Another very important thing to keep in mind is measuring and weighing your coffee accurately. This ensures a consistent taste every time you brew. For best results, we recommend the ratio of 1 tablespoon of ground coffee to 1 cup of water. Or, to be even more accurate,  15 grams to every 250 grams of water.

Make sure that you have proper kitchen measuring tools to get the right ingredients measurement and remember, try to grind only the amount that you will be using to brew coffee that day. If you plan to drink 4 cups of coffee, then grind the exact amount for 4 cups of coffee only.

Step 4: Find the Perfect Grinder to Suit Your Needs

The next important thing to keep in mind is that if you are going to brew truly fresh coffee daily, you’ll want to invest in a good coffee grinder. There are essentially two types of grinders that you will want to check out: Burr Grinders and the Blade Grinders.

A Blade Grinder is similar to a standard blender; it has its whirring blades located at the bottom of the container. This type of coffee grinder has a couple of downsides. Firstly, it usually produces an inconsistent grind size. Also, there’s a chance that a blade grinder might actually heat up and slightly cook your coffee beans. This would alter the taste of your end product.

A special kind of coffee grinder called Burr Grinders comes with two butting discs–known as burrs–which are kept at a fixed distance from each other. This development helps the burr grinder to keep a consistent grind. You can adjust the intended grind size by altering the distance between the two burrs. If you reduce the distance between the two burrs you’ll get a finer grind. An increased distance will result in a coarser grind.

Getting a consistent grind is especially important when the coffee grounds are exposed to water during the extraction process. This extraction is what pulls the coffee flavor out of the coffee grind. By having consistently sized coffee particles, you’ll be rewarded with a tastier brew.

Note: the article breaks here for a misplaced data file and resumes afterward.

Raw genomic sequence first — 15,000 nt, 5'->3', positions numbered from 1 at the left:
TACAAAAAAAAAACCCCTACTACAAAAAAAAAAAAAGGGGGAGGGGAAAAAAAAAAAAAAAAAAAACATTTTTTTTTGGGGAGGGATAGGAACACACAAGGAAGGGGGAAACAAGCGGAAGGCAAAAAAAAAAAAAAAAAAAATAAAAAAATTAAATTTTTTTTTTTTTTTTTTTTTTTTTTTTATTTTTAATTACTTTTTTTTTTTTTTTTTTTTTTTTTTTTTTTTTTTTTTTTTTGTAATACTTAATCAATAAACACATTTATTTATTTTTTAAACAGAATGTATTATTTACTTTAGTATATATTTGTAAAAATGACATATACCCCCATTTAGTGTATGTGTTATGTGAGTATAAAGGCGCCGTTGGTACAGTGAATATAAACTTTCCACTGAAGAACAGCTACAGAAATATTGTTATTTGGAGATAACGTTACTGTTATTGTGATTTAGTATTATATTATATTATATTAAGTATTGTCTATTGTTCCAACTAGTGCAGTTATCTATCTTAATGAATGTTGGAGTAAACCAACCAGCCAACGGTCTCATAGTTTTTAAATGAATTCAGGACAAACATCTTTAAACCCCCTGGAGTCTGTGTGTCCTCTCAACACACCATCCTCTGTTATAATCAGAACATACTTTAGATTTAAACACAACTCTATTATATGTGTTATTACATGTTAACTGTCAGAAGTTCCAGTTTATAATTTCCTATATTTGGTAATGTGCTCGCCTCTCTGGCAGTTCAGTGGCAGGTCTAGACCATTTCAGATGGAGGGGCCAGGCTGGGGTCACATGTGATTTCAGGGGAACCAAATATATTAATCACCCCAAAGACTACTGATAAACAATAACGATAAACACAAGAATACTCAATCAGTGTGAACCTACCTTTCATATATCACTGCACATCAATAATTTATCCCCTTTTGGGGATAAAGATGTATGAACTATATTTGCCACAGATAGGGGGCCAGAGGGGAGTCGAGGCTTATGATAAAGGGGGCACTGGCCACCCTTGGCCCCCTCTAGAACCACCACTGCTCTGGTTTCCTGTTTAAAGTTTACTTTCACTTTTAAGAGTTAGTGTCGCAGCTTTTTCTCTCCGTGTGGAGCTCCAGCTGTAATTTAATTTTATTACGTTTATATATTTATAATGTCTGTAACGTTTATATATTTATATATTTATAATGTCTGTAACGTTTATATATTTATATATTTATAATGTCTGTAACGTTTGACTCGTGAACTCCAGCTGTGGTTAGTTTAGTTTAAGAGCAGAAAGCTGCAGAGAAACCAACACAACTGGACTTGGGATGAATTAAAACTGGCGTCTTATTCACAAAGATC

Step 5: Decide Between an Automatic and Manual Grinder

If you have decided to purchase a burr coffee grinder then you need to choose between an automatic burr grinder and a manual burr grinder.

A manual burr grinder will be cheaper and more compact, which is a great choice for travel. However, you should consider the cost and efficiency of the coffee grinder before making a choice. There are pros and cons to both the types of grinders.

Here’s why Burr Coffee Grinders Matter


Alternatively, if you decide not to purchase a grinder or don’t have the budget for one at the moment, all is not lost! There are plenty of kitchen tools that work as a substitute to grind your beans at home.

How to Grind Coffee Without a Grinder

If you want that fresh coffee grinder result with minimal manual effort, these are the best options for how to grind coffee beans without a grinder. Follow the steps below to complete this task without any extra kitchen equipment. You’ll enjoy a freshly brewed cup of coffee just the same.

Blend the Coffee Beans

Here is the first way you can grind beans without the use of a grinder. Measure the coffee beans you’ll need and then place them in a mixer jug. Set your blender to the lowest blending setting and cover tightly. Blend your coffee beans just like you would with a coffee grinder. Use 2-second short bursts or pulses for a total of about 10 seconds. Now, add more beans and repeat the process. Continue this until you have the desired amount and the correct grind density. A blender is a perfect way to grind your coffee beans into coarser grinds. By processing in small batches, you can prevent the blades from getting too heated and cooking the beans.

Once you are done, we recommend that you thoroughly wash the blender to get rid of the residual coffee and smell.

Use a Food Processor

You can also use a food processor to grind coffee beans without the use of a grinder.

Food Processor

Similar to the blender style above, we want to grind coffee in small batches here too. Just take a few coffee beans and grind them at 5-second pulses for about 15-20 seconds. Make sure that you add only a few coffee beans each time until you reach the desired amount.